And the cake is especially good if you make it late in the day so that it's still a little warm when you eat it. With vanilla ice cream on top.
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My Carolina Kitchen said...

Happy Birthday John. That's a fabulous way to start any day, but especially your birthday. Our birthdays have gone by this year, but I think we'll adapt your tradition next year.

We both want comfort food on our birthday for dinner also. My husband always asks for what his mother used to make when he was a boy.

I make my Hollandaise & Bearnaise sauce in the blender too. My recipe is from the original NY Times cookbook and the page is splattered with butter from the blender.

We've been trying different Proseccos lately, but we aim for dry ones as opposed to some that are a bit sweet for us. Your chocolate pound cake sounds fabulous. Wouldn't want to make that with faux butter now would we?

Pat in east TN said...

Looks to me like John had a pretty good day from beginning to end. Your table always looks so pretty when it's set and I always notice some kind of colorful flower.

Thanks for sharing the recipes ... I have several of yours saved and will add these to them.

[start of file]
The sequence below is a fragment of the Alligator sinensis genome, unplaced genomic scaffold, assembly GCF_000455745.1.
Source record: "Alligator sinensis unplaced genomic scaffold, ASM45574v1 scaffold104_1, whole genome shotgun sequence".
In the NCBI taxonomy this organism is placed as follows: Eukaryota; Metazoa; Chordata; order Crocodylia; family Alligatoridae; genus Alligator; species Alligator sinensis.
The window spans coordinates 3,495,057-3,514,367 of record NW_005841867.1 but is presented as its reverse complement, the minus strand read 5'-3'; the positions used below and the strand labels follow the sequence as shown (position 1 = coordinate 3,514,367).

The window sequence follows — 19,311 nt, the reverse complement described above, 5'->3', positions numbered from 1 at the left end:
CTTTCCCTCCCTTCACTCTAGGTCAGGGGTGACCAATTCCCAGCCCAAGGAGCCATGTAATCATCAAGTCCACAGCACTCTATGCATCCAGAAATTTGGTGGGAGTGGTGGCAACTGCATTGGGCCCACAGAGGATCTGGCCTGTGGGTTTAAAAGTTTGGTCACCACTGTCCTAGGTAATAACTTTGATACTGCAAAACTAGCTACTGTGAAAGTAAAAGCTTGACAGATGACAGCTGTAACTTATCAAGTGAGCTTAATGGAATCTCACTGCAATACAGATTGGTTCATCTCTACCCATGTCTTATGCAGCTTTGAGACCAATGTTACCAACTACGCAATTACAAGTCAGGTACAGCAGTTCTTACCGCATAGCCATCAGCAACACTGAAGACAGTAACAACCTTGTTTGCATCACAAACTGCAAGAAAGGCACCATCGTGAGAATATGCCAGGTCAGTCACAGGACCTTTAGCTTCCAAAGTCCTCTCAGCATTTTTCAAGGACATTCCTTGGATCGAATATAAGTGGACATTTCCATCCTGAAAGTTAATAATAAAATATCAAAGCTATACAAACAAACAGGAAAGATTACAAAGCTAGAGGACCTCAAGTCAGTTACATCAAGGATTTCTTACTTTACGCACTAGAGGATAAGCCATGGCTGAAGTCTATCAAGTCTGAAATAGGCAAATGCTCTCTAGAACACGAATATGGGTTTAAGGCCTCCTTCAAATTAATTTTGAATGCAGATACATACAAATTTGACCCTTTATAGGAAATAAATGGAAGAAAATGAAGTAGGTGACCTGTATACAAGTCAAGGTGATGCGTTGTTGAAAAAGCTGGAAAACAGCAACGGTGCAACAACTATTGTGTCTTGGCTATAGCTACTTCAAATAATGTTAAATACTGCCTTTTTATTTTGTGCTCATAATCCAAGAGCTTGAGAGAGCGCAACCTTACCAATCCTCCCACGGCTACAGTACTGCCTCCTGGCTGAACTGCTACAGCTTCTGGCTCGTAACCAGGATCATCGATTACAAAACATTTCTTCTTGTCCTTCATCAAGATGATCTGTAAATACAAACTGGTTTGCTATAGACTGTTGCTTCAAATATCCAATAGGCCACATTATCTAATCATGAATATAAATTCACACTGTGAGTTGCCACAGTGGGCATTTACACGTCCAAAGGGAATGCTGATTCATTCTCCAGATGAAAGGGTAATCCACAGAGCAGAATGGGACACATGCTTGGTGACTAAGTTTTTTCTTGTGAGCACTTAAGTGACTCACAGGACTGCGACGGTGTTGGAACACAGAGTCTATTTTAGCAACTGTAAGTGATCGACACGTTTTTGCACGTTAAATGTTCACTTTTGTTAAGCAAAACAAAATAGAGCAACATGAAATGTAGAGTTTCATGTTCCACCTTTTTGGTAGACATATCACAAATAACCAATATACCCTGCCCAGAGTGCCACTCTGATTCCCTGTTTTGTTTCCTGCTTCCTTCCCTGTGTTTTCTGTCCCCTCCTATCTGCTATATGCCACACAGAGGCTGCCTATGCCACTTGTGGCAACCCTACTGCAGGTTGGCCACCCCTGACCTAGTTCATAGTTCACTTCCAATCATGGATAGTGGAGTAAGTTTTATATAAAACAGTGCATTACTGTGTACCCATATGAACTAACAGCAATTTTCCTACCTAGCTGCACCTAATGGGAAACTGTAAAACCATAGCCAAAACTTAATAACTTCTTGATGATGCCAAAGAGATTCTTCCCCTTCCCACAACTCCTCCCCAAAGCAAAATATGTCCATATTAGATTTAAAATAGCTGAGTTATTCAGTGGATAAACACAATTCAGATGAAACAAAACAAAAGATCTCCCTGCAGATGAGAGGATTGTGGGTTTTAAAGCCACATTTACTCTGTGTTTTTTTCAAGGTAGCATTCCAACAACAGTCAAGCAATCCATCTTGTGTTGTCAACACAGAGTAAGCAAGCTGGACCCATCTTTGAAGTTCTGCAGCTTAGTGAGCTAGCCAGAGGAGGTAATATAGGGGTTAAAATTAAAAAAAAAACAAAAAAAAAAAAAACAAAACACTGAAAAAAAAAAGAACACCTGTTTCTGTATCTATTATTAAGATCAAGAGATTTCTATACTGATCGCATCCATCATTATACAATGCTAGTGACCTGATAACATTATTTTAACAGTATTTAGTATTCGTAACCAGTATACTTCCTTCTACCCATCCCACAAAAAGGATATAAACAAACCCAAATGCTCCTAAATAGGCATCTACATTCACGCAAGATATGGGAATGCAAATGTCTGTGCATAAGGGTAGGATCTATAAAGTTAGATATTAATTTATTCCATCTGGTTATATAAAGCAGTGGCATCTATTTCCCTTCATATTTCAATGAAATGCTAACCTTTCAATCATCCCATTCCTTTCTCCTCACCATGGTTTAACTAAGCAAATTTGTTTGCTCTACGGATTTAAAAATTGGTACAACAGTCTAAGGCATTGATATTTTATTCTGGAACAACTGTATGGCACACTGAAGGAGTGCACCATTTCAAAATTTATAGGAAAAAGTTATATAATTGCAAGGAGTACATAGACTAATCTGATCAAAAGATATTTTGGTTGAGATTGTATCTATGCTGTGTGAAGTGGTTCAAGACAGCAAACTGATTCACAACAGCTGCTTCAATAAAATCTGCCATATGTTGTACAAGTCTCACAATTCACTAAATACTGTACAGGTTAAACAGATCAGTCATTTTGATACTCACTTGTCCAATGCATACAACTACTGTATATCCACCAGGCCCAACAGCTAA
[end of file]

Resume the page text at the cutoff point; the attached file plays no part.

So it sounds like the last of Ethan and Aileen's are moved? I hope they come back to visit often as does my oldest son who lives in the Charlotte area. Work wise he's got to be there, but the mountains will always be home for him.

Carol @ TheWritersPorch said...

Sounds like a really great day Vicki! Happy Birthday to John! :)

Vicki Lane said...

Morning, Sam, It's a fine tradition! We'll be having the same breakfast for our anniversary in a couple of .

I'm pretty sure my friend Eleanor got the recipe from the NYT cookbook as well. My original copy grew illegible from the butter spots and the places where lemon juice had faded out the ink.

The Prosecco we had was dry and delightful -- with just a hint of a fruity finish. And the pound cake is heavenly.

Hey, Pat, I expect they'll be back fairly often, once they get settled in. They'll be back the next few weekends, anyway, doing some cleaning.

It was, Carol -- a grand indulgence!

Miss_Yves said...

A surprise for you on my blog, if you want to play ...

Miss_Yves said...

Oh, of you can write it ( your self-portrait ) in English !

NCmountainwoman said...

Happy Birthday. Thanks for the recipes. Hope the sun is shining your way like it is here (finally).

Vicki Lane said...

Thank you, Miss Yves! I'll write in English -- wouldn't dare to attempt French. But first I have to translate your post!

Mountainwoman -- the sun shone briefly on our neighbors across the valley but it continues misty and overcast here.

Kathryn Stripling Byer said...

Vicki, I just can't justify using so much butter anymore, but for a special occasion, maybe I would relent. I feel so much better now that I've cut back on these high-fat delicacies, though I still lust after them
We had a great curry soup for lunch today with simplet leftover veggies, by the way, a puree of our butternut squash serving as base.